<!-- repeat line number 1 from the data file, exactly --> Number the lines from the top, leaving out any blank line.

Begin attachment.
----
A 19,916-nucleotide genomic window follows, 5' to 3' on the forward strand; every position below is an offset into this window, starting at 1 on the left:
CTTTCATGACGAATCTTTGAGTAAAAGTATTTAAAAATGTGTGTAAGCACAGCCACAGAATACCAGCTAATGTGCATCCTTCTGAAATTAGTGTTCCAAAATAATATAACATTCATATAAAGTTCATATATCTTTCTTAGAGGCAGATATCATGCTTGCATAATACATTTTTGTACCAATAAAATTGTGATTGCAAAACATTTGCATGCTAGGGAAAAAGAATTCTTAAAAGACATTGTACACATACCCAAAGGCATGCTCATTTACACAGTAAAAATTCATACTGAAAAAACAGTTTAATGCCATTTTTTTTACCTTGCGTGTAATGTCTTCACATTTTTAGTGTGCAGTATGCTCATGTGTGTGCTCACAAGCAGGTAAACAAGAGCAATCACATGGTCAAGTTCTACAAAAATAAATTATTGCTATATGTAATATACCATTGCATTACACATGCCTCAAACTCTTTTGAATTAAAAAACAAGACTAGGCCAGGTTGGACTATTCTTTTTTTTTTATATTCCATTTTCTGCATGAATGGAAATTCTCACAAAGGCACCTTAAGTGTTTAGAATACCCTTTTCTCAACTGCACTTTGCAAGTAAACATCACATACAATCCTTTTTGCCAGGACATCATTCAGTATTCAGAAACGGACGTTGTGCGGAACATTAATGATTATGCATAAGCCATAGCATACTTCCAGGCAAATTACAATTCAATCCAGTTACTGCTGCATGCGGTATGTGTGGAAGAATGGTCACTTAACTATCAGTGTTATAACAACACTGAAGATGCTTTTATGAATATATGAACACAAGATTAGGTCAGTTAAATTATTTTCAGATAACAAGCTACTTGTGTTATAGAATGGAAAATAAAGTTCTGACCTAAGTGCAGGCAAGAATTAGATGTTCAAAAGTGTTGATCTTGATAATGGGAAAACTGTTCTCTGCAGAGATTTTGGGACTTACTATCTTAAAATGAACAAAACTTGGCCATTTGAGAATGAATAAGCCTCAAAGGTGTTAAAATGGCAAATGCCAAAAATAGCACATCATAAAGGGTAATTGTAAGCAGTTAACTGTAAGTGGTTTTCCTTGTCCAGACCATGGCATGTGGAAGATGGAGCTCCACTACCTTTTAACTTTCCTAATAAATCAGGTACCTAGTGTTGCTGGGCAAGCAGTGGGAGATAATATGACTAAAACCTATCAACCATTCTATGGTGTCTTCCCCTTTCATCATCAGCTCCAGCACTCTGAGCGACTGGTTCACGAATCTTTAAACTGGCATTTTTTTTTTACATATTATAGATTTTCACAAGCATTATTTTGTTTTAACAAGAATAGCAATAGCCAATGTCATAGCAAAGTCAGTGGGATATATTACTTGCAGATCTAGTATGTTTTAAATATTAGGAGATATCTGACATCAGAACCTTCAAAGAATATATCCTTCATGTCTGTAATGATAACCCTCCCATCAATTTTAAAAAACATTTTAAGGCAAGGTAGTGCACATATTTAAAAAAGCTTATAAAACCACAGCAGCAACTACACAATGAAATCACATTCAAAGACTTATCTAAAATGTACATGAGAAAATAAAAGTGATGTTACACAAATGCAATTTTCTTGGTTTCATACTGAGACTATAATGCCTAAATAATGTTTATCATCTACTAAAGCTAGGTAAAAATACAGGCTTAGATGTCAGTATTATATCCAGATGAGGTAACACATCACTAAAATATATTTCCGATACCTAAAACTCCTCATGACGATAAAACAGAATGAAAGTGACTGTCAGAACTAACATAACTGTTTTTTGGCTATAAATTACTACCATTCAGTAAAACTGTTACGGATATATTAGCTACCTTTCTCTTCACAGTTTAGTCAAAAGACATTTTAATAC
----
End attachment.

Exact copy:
A 19,916-nucleotide genomic window follows, 5' to 3' on the forward strand; every position below is an offset into this window, starting at 1 on the left: